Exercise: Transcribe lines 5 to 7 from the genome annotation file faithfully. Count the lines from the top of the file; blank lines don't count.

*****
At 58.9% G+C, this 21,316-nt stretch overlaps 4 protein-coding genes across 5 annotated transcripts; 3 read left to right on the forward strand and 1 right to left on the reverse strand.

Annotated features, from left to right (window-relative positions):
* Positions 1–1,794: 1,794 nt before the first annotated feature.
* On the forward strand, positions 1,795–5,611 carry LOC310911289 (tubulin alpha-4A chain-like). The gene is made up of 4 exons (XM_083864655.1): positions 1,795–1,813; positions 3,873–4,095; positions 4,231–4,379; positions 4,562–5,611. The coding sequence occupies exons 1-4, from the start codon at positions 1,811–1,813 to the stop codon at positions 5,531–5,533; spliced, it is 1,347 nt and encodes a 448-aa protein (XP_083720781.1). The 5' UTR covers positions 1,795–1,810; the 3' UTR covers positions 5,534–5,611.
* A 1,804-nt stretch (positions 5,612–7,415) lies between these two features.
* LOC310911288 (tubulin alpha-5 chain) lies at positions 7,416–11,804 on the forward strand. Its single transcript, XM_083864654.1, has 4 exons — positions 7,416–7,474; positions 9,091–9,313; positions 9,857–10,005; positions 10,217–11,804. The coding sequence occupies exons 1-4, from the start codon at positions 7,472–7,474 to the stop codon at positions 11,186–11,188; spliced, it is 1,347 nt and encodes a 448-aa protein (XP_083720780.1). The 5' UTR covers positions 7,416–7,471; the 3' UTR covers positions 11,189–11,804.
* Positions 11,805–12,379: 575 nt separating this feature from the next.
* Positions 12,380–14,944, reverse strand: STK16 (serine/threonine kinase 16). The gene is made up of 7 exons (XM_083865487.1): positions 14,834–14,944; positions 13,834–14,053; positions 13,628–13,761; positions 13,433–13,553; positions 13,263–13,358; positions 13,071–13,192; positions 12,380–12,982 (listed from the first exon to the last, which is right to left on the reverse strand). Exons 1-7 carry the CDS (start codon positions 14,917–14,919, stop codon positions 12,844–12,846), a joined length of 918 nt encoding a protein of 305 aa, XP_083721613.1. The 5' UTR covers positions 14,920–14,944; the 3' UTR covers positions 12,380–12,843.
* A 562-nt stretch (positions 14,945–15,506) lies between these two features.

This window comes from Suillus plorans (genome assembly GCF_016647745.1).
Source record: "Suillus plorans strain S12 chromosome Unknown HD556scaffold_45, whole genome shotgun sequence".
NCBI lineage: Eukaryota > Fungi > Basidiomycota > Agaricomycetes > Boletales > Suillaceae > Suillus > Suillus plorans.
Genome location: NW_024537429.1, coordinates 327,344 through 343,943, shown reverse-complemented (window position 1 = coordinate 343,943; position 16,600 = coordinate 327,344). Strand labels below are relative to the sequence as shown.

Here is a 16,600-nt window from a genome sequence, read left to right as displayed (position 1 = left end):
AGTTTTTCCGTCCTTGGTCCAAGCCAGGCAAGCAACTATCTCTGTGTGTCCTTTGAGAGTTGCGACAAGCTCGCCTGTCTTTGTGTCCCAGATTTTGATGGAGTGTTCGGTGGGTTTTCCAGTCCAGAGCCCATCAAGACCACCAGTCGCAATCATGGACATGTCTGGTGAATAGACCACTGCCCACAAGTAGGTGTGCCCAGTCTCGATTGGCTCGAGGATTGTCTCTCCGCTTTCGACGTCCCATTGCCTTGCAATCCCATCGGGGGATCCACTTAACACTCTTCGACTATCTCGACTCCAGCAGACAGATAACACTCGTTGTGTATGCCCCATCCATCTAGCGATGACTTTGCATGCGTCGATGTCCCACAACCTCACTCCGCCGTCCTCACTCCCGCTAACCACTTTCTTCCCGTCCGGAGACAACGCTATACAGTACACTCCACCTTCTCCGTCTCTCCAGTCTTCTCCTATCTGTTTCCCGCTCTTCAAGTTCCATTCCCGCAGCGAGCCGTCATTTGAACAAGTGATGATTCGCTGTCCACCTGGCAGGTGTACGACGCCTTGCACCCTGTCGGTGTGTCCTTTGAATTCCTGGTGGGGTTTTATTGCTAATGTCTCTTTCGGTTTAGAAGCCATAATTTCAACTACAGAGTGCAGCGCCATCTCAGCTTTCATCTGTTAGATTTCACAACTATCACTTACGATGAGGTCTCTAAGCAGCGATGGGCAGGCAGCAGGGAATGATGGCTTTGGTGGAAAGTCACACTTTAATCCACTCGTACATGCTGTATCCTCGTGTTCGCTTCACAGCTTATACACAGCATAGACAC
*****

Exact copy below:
* A 1,804-nt stretch (positions 5,612–7,415) lies between these two features.
* LOC310911288 (tubulin alpha-5 chain) lies at positions 7,416–11,804 on the forward strand. Its single transcript, XM_083864654.1, has 4 exons — positions 7,416–7,474; positions 9,091–9,313; positions 9,857–10,005; positions 10,217–11,804. The coding sequence occupies exons 1-4, from the start codon at positions 7,472–7,474 to the stop codon at positions 11,186–11,188; spliced, it is 1,347 nt and encodes a 448-aa protein (XP_083720780.1). The 5' UTR covers positions 7,416–7,471; the 3' UTR covers positions 11,189–11,804.
* Positions 11,805–12,379: 575 nt separating this feature from the next.